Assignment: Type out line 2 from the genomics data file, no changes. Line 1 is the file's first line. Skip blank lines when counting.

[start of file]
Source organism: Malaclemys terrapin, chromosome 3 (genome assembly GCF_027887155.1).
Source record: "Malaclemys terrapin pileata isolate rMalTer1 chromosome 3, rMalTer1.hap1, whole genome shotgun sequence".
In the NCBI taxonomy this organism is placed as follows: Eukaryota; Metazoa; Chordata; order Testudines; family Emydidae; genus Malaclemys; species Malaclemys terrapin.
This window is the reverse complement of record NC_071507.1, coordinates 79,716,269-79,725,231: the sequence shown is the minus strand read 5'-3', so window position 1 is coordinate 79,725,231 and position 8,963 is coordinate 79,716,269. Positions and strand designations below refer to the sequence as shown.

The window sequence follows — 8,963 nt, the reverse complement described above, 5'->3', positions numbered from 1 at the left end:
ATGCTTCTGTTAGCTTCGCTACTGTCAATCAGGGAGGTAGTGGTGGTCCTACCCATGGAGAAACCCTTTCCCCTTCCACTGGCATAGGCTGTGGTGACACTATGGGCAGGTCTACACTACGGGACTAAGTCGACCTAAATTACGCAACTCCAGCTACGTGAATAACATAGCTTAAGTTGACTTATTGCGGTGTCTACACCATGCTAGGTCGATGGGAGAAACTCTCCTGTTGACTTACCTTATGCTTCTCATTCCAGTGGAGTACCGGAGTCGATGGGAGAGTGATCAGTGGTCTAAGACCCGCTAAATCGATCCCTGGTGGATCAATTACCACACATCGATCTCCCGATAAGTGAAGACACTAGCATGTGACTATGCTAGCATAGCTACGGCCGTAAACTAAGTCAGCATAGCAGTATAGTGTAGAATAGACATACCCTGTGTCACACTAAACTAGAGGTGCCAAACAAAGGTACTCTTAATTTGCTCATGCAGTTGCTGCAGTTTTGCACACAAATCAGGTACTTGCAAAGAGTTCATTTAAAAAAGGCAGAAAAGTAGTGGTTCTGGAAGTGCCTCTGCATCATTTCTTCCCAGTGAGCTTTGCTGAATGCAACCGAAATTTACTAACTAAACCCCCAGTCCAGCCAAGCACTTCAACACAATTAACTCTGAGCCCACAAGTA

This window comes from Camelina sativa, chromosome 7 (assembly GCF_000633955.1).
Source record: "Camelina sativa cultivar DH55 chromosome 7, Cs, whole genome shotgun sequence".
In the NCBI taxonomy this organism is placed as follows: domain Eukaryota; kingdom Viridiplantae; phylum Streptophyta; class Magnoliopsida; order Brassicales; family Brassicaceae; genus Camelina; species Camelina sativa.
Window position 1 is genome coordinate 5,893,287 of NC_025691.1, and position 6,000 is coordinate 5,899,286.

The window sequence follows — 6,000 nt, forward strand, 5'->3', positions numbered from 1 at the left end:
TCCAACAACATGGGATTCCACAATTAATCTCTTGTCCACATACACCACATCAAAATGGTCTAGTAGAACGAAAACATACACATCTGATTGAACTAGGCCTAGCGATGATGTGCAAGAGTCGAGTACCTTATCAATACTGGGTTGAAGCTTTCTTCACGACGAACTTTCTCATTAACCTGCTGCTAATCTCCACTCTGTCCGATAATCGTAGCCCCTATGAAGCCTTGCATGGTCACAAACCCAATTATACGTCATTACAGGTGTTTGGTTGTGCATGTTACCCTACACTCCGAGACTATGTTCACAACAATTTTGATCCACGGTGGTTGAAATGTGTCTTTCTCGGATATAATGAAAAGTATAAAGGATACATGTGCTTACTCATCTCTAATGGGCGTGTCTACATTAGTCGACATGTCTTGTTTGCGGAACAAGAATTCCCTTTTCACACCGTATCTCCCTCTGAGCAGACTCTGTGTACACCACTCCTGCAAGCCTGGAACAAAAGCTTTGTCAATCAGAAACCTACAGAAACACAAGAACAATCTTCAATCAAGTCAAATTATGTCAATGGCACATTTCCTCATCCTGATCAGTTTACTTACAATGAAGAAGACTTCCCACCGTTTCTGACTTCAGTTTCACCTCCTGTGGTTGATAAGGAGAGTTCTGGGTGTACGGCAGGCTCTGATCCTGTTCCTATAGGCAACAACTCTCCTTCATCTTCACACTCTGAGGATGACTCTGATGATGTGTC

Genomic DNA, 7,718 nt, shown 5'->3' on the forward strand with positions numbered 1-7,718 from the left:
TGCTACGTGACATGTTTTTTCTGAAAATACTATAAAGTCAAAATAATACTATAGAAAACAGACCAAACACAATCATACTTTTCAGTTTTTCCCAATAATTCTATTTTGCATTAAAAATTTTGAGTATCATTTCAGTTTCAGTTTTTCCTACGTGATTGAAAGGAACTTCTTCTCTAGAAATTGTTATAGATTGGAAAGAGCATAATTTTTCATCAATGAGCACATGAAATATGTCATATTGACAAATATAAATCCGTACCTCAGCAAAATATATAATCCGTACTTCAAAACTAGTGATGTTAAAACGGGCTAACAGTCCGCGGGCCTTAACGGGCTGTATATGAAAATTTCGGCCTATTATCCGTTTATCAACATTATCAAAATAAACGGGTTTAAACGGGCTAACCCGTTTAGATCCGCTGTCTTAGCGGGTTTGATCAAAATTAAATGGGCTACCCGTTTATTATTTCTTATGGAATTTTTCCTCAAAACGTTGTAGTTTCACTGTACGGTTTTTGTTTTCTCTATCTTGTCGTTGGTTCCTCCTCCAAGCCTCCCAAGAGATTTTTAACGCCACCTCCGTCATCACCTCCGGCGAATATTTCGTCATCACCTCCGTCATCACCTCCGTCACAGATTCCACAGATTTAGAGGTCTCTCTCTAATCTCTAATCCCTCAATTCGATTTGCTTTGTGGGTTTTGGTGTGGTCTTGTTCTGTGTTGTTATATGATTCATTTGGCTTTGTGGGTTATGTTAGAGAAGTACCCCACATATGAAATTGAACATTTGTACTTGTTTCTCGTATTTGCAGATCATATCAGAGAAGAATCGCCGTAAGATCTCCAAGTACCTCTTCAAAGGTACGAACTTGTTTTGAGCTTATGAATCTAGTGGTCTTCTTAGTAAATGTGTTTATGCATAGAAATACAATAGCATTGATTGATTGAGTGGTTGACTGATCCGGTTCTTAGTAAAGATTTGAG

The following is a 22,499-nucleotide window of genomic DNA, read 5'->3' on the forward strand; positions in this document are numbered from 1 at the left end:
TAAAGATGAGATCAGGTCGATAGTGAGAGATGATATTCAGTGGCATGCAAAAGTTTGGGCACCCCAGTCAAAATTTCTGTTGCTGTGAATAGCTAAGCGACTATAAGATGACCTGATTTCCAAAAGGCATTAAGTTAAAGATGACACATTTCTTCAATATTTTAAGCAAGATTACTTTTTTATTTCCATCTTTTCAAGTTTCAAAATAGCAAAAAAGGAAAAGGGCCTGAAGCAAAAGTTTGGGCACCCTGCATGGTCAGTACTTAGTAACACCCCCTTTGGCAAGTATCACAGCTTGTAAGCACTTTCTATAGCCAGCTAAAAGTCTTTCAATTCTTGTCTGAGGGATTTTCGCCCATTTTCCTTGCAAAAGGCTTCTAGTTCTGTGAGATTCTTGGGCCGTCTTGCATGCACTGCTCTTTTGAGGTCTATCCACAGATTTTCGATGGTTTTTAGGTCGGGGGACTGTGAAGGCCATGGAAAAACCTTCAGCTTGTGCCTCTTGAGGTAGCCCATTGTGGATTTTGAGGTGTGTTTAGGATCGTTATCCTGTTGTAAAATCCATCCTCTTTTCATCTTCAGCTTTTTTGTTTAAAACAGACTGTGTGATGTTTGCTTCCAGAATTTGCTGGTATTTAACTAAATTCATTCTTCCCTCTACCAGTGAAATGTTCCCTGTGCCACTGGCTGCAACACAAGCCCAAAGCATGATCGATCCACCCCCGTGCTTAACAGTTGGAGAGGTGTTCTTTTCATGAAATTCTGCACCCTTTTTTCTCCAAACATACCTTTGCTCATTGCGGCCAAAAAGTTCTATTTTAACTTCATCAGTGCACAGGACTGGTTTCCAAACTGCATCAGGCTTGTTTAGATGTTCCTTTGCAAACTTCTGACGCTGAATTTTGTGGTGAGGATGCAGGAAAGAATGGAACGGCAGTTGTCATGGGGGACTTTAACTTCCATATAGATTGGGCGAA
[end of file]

Source record: "Malaclemys terrapin pileata isolate rMalTer1 chromosome 3, rMalTer1.hap1, whole genome shotgun sequence".